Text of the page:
It wasn’t a particularly large tract of land, but Caten had utilized as much of that space as he could. A large wooden scaffolding took center stage. Sea green tunnels twined around it – like a mammoth sized playground slide.
Warehouse-shaped buildings surrounded the scaffolding, boxing it hopelessly in. Mark Caten’s cartoonishly rendered face smiled cheese on the front of each building. Ambrose thought many happy thoughts about defacing each and every smiley Caten face.
Two buildings sat on opposite sides of the yak circle. Or rather, one building on the right side and something barricaded behind a brick wall on the left side.
Barbara pulled on her gloves. “So! Which one are we tackling first?”
“That brick barricade intrigues me, but I think we’ll save that for last. Let’s check out the loner over there.”
Barbara stuffed her gloved hands into her pockets. “Sounds good to me.”
He wrapped his arm around her.
He kissed the side of her head.
They walked across the snow covered ground.
“It’s strange.” said Barbara.
“This place is abandoned, right?”
“But look around us.”
He did as she commanded.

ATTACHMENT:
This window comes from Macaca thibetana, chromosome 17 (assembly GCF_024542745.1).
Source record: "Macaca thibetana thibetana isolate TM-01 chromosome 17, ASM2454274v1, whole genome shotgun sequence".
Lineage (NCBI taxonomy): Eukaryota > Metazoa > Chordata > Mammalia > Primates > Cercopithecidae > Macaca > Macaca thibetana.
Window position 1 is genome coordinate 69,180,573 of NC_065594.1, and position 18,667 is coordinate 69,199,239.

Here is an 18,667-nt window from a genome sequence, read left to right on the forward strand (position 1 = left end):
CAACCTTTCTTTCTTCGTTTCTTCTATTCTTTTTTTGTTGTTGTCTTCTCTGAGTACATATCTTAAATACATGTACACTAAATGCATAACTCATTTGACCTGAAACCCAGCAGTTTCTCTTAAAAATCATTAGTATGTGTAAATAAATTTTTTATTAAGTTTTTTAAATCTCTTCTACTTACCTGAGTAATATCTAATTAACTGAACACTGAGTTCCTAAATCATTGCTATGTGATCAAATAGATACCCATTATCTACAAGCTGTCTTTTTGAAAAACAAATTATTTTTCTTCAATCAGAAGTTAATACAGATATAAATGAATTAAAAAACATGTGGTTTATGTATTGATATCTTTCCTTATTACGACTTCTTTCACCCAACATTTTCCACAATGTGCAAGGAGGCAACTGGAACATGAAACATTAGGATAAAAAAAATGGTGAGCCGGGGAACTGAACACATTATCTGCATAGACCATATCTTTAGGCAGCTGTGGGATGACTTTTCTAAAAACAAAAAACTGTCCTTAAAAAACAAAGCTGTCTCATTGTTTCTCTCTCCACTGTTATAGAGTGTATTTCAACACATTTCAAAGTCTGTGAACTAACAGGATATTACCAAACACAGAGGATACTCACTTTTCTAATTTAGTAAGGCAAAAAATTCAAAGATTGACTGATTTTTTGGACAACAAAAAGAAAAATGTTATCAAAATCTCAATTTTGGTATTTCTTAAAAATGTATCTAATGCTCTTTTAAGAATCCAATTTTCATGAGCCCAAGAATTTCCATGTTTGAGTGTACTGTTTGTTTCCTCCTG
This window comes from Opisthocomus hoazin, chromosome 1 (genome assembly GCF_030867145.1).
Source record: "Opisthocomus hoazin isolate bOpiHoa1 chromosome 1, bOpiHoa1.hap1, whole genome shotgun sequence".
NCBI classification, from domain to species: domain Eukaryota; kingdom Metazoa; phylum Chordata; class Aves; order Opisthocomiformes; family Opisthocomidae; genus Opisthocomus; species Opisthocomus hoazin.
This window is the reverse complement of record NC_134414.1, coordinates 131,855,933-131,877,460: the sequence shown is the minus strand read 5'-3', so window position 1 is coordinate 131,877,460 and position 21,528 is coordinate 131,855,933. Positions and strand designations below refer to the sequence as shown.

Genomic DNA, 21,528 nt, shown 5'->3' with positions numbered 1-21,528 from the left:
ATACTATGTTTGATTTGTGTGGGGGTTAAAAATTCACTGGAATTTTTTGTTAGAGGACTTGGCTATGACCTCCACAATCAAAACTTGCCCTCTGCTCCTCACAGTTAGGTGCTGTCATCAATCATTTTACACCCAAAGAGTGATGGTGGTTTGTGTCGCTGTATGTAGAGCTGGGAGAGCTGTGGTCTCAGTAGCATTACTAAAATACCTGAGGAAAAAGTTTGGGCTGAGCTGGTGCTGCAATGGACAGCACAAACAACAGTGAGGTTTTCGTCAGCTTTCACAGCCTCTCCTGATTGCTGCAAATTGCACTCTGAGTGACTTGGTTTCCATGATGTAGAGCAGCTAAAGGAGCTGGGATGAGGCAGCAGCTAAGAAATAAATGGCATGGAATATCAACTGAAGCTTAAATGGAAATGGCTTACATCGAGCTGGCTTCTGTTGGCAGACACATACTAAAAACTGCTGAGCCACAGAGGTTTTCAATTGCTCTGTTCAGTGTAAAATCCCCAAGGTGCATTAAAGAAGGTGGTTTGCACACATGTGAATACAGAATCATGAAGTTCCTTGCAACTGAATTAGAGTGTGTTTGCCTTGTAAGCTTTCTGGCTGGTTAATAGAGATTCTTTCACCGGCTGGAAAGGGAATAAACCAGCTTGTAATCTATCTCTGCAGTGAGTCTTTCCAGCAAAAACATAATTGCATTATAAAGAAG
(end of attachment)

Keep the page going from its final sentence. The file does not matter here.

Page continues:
“Look at the lights.”
A street lamp here and there were burnt out, but they were only one in a dozen.
“Why’s it so well lit?”
He frowned. “I don’t know. I’m sure it’s Mark Caten’s doing. Maybe this is his way of pretending that this place wasn’t a failure.”
“But you don’t think so.”
“I don’t know, Barbara. Something about this place feels wrong. I mean, besides the obvious light situation. I feel something. It’s just out of sight. Almost out of mind. But it’s there, trying to touch me, trying to speak to me.”
“Is it a ghost?”
He shook his head. “Whatever this is, it’s something alive.”
They stopped at the building’s front door.
Mark Caten spoke up again.
“Why, hello my lovely paying public! You’ve found the gem of this whole place. The Mark Caten shaped chain linked fence maze.”
Ambrose groaned. “If he’s going to talk about that all over again—”
“Remember what I told you in the beginning. Come to my heart and—”
Ambrose tried to open the door, but there was no doorknob. “What the—”
“—you will like it there—”
Ambrose tried to pry the metal door open, but there wasn’t enough space to slip his claws into.
“—because I am wonderful. Many people say I am God-like. Hahhahahahaha! Such silly people. I am not God-like. No, I’m far too humble for that. Many more people call me God. Of course, they’re right.”
Ambrose snarled and bashed his fist on the door.
Barbara pulled her hand out of her pocket and put her arm around his waist.
He relaxed and managed to endure the rest of Mark Caten’s self-loving spiel.
“And that, dear stupid people is the end.”
The door swung open.
Ambrose and Barbara entered the building.